From left, Nathan Woodward, Aram Amassian and Tonhui Wang examine a microscope slide. The three wear white lab coats, and Wang, who is holding the slide, wears black gloves.

Integrating robotics and materials science to capture solar energy

Solar energy is key to fighting climate change, but it is hard to harness. In current solar panels, only 20% of the available energy is converted into electricity. A North Carolina State professor is leading the development of more efficient solar panel cells so that this renewable energy source can replace dwindling fossil fuels. At the same time, this work creates accessible ways to conduct research in STEM fields.

In the 2010s, Aram Amasyan, a professor in the Department of Materials Science and Engineering, has pioneered new processes by which materials can be coated using inks. these On site The experiments allow researchers to gather data about the function of the ink as it is being manufactured rather than being created. In this way, researchers can more accurately determine when and how to intervene to control the different properties of materials. The ink can be basically released closer to real time. Now, Amassian Laboratory is going like this On site Experiments using artificial intelligence and robotics to develop effective materials for solar panels.

“We need to move quickly and develop technologies faster than climate change is happening,” Amassian said. “To do this, we need to change the way we discover new materials, create new solutions and deploy new technologies.”

Multidisciplinarity is vital to Amassian’s work. His lab integrates electrical and computer engineering with materials science to develop artificially intelligent robots that aid in solar energy research. These robots automatically mix, apply and evaluate solutions that can better convert solar energy into electricity, accelerating the development of innovative materials.

“These problems we are trying to solve are really complex,” Amassian said. “At some point, they are beyond the capabilities of one person or one discipline and require data science.”

Tongwi “Tony” Wang, Ph.D. filter in Department of Materials Science and Engineeringand Nathan Woodward, Ph.D. student in Department of Electrical and Computer Engineering, is the driving force of this robotics initiative. Wang, who joined the Amassian Laboratory in 2018, developed the first iteration of robotic tools that generate large data sets for the structure and properties of solar materials. Woodward, who joined the lab in 2019, has advanced the lab’s capabilities by building robots that make decisions and perform certain tasks independently.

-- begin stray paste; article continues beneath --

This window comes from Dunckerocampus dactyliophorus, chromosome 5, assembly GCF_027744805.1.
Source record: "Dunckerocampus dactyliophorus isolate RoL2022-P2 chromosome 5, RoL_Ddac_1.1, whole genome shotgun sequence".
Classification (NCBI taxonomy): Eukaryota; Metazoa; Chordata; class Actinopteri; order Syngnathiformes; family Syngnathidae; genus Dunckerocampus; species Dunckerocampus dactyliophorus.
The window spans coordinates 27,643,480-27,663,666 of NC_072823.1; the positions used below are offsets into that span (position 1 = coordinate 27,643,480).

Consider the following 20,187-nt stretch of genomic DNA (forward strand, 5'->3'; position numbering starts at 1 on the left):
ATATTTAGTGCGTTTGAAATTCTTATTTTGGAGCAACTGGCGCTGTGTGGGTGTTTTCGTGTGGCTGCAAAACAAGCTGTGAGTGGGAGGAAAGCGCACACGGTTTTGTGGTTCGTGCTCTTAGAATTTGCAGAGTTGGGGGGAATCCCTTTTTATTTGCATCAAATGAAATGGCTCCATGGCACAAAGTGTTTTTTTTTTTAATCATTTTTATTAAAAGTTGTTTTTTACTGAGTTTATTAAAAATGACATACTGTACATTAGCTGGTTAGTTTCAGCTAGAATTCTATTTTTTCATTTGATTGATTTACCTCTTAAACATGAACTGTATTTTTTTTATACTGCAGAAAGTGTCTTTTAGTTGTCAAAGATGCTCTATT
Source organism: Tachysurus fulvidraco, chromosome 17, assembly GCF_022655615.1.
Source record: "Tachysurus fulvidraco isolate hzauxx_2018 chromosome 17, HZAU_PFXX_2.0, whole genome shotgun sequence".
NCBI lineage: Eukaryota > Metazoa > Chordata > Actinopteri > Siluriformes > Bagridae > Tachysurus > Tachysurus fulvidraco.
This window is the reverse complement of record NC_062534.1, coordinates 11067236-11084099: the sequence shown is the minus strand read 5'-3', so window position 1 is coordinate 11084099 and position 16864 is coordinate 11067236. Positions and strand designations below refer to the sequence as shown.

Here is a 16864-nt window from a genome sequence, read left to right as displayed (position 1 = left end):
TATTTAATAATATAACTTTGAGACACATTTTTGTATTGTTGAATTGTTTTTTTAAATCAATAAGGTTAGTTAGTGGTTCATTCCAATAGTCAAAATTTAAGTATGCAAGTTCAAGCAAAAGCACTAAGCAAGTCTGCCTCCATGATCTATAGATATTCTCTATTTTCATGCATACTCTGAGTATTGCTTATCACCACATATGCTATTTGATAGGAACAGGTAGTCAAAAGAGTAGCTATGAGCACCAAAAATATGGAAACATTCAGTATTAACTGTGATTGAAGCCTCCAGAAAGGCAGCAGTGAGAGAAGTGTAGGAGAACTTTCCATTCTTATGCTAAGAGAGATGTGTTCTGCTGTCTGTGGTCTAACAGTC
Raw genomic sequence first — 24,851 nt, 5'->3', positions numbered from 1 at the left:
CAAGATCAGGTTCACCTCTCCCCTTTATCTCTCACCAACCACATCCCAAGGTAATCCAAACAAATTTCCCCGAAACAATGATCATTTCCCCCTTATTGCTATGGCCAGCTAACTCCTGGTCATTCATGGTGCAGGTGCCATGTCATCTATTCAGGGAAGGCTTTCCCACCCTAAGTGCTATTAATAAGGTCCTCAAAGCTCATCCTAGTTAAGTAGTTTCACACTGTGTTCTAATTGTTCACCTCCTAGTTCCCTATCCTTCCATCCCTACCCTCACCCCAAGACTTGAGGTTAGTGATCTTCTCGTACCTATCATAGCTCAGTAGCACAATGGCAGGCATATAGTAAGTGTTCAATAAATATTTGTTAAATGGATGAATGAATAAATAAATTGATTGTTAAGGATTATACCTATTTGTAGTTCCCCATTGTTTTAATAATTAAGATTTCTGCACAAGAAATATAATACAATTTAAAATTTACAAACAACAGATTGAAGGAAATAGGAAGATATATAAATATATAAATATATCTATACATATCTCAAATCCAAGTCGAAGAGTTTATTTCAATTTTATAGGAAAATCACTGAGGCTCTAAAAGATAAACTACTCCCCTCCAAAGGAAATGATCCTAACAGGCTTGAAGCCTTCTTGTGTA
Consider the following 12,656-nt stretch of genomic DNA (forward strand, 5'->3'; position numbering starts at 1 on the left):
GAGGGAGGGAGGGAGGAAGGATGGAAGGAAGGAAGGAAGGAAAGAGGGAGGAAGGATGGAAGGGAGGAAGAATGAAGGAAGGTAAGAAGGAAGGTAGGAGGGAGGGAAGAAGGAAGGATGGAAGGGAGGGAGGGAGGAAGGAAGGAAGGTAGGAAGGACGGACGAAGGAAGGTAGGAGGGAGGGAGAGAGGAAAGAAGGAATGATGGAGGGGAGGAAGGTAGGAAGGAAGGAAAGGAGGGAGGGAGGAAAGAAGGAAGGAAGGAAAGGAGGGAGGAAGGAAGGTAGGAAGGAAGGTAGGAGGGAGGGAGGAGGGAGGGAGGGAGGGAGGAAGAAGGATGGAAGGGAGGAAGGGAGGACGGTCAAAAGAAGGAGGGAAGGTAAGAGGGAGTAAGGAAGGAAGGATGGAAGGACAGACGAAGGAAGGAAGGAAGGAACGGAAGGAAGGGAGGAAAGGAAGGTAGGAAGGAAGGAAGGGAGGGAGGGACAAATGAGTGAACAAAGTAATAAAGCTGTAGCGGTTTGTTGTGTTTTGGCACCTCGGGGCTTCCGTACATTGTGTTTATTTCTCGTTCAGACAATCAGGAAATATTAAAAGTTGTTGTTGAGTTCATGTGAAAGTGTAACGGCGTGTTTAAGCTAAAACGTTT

Woodward’s background in electrical engineering isn’t the only different perspective he brings to the materials science lab. As someone with muscular dystrophy, Woodward has had to face the challenges of living in a world that is hard to come by.

“People with disabilities are natural engineers because we have to solve problems every day,” he said.

Nathan Woodward holding a microscope slide coated with experimental solution.

In the process of automating their research process, Amassian, Wang, Woodward and the rest of the lab are creating methods that are less labor-intensive than current practices. The machines complete repetitive tasks the same way each time and record all the data. This means that scientists can spend less time mixing, drawing, painting and testing and more time and energy discovering and solving problems and innovating.

“We are excited to develop companions that help students and researchers become more productive in the lab,” Amassian said. “Today, we ask our Ph.D. Students and candidates do a lot of basic manual chores, mixing, and cleaning, from morning to evening. In the age of data, we are increasingly asking students to record everything they do in a database, which can be a huge time inconvenience.” By automating them in the lab, we can get a highly educated Ph.D. scientist and use more of their brains to solve a complex problem rather than these tasks.”

The team’s interdisciplinary focus helps its members grow as scientists and engineers. Woodward studied the intricacies of material handling while developing automated platforms. Wang learned more about software and data science as well as building on its foundations in materials science. Such collaboration could change the landscape of materials research.

“The way we think about these problems classically in materials science is by using trial and error,” Wang said. “But since moving towards automation and digitization, we have started using big-picture and planning data science approaches in our research. We can access a larger parameter space easily, and data is available in an instant. The use of robotics and artificial intelligence makes it possible to solve the most complex problems and helps us move towards A smarter life.

The tweezers pick up a microscopic slide that was in a machine.
Robots in Amassian’s lab can automatically mix, apply and evaluate solutions on materials.

The lab could have a greater impact beyond its contributions to materials science and solar energy. Woodward has first-hand demonstrated the challenges faced by people with physical disabilities, which extend to research laboratories. The two have worked to make Amassian’s lab more accessible, and hope that their efforts with robotics in the lab will pave the way for more accessible research opportunities across the board.

“There are very few people with disabilities in STEM fields to begin with, and that number is even lower than from bachelor’s to doctoral programs. This has potential for people with greater physical limitations than I have to,” Woodward said. I work with it in satisfactory careers in the sciences.”


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